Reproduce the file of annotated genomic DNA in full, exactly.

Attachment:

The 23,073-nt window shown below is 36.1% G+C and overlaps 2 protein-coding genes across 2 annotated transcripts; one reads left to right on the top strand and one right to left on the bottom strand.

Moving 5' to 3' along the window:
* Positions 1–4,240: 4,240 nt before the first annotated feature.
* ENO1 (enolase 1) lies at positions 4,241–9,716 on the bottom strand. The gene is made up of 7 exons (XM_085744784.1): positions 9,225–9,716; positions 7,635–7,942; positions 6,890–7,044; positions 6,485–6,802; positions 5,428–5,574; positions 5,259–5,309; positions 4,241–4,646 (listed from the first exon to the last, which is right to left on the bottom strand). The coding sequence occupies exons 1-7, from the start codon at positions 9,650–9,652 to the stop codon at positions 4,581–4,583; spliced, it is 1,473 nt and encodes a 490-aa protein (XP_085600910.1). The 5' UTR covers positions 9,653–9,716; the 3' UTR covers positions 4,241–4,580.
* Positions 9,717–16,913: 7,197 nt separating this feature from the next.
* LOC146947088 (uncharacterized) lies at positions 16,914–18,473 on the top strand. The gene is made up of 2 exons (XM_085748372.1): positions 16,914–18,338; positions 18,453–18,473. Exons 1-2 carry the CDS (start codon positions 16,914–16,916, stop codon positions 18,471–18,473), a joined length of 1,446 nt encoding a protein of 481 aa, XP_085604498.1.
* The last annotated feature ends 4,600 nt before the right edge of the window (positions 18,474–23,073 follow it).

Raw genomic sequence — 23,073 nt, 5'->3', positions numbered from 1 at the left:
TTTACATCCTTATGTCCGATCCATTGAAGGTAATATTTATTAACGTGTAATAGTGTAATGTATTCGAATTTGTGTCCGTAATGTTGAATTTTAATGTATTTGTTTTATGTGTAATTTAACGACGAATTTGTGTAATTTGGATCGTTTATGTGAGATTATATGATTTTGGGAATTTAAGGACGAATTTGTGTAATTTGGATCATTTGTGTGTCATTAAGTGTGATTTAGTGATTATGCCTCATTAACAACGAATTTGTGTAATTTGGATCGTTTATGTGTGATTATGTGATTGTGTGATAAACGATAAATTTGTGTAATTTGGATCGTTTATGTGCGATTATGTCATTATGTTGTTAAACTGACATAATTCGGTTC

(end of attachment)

The 23,073-nt window shown below is 36.1% G+C and overlaps 2 protein-coding genes across 2 annotated transcripts; one reads left to right on the top strand and one right to left on the bottom strand.

Moving 5' to 3' along the window:
* Positions 1–4,240: 4,240 nt before the first annotated feature.
* ENO1 (enolase 1) lies at positions 4,241–9,716 on the bottom strand. The gene is made up of 7 exons (XM_085744784.1): positions 9,225–9,716; positions 7,635–7,942; positions 6,890–7,044; positions 6,485–6,802; positions 5,428–5,574; positions 5,259–5,309; positions 4,241–4,646 (listed from the first exon to the last, which is right to left on the bottom strand). The coding sequence occupies exons 1-7, from the start codon at positions 9,650–9,652 to the stop codon at positions 4,581–4,583; spliced, it is 1,473 nt and encodes a 490-aa protein (XP_085600910.1). The 5' UTR covers positions 9,653–9,716; the 3' UTR covers positions 4,241–4,580.
* Positions 9,717–16,913: 7,197 nt separating this feature from the next.
* LOC146947088 (uncharacterized) lies at positions 16,914–18,473 on the top strand. The gene is made up of 2 exons (XM_085748372.1): positions 16,914–18,338; positions 18,453–18,473. Exons 1-2 carry the CDS (start codon positions 16,914–16,916, stop codon positions 18,471–18,473), a joined length of 1,446 nt encoding a protein of 481 aa, XP_085604498.1.
* The last annotated feature ends 4,600 nt before the right edge of the window (positions 18,474–23,073 follow it).

Raw genomic sequence — 23,073 nt, 5'->3', positions numbered from 1 at the left:
TTTACATCCTTATGTCCGATCCATTGAAGGTAATATTTATTAACGTGTAATAGTGTAATGTATTCGAATTTGTGTCCGTAATGTTGAATTTTAATGTATTTGTTTTATGTGTAATTTAACGACGAATTTGTGTAATTTGGATCGTTTATGTGAGATTATATGATTTTGGGAATTTAAGGACGAATTTGTGTAATTTGGATCATTTGTGTGTCATTAAGTGTGATTTAGTGATTATGCCTCATTAACAACGAATTTGTGTAATTTGGATCGTTTATGTGTGATTATGTGATTGTGTGATAAACGATAAATTTGTGTAATTTGGATCGTTTATGTGCGATTATGTCATTATGTTGTTAAACTGACATAATTCGGTTC